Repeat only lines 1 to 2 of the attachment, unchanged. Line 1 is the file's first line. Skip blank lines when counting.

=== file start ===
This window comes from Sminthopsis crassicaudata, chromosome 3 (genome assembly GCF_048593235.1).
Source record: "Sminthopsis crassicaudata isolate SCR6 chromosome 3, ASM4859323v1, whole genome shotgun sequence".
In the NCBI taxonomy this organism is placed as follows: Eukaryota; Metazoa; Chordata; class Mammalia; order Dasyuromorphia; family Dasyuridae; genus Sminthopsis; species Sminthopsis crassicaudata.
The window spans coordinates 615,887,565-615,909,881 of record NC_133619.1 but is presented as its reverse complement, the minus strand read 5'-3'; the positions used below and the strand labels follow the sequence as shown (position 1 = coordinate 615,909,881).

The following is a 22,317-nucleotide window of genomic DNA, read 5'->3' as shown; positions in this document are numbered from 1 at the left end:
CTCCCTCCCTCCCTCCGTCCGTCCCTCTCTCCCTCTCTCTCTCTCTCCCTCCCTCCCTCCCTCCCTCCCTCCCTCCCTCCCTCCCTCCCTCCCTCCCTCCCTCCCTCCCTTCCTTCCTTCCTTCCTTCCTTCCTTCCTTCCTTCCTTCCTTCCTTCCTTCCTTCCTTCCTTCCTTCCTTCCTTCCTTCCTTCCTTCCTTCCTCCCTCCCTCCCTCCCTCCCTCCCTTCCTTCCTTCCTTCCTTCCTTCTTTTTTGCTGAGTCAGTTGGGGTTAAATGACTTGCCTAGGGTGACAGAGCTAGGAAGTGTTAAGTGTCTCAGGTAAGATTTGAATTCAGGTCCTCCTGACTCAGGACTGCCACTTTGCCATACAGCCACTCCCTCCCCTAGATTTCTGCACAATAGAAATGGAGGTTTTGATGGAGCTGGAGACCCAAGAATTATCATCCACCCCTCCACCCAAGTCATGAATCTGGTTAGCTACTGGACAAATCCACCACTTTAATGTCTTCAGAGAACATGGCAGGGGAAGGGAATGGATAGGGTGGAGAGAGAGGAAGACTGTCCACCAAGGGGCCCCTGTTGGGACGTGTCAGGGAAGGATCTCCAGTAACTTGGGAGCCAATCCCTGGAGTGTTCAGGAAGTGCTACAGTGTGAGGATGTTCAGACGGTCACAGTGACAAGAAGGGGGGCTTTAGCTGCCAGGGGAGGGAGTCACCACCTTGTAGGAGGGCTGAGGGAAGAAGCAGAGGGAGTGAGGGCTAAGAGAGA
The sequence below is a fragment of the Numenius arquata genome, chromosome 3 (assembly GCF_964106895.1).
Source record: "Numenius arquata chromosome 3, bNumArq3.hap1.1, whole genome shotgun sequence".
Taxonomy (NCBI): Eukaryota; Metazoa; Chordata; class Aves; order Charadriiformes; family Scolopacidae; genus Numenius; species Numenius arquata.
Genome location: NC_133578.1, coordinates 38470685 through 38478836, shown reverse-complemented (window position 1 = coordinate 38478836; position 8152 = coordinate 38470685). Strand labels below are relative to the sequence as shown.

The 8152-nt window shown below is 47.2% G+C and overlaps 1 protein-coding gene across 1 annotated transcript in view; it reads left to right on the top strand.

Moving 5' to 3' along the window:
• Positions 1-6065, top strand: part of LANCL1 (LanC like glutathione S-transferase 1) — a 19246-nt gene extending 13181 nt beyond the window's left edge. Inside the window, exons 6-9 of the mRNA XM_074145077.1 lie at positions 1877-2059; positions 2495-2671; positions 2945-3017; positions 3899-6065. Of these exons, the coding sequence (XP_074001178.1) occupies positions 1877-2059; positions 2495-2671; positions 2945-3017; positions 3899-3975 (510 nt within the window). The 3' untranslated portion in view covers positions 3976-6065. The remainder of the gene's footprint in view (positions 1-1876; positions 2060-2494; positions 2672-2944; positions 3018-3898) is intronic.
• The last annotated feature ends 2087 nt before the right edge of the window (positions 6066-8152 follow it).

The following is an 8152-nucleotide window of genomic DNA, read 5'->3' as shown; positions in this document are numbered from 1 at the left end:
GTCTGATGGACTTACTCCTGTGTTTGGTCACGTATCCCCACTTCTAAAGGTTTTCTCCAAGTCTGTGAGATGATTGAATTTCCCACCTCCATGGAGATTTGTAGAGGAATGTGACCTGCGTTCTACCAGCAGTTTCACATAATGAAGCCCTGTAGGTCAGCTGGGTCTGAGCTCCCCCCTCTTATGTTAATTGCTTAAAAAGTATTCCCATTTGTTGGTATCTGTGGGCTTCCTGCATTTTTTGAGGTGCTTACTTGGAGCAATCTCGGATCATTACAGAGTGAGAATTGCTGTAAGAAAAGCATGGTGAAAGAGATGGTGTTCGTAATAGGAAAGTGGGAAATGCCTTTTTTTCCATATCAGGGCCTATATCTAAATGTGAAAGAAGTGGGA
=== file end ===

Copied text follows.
This window comes from Sminthopsis crassicaudata, chromosome 3 (genome assembly GCF_048593235.1).
Source record: "Sminthopsis crassicaudata isolate SCR6 chromosome 3, ASM4859323v1, whole genome shotgun sequence".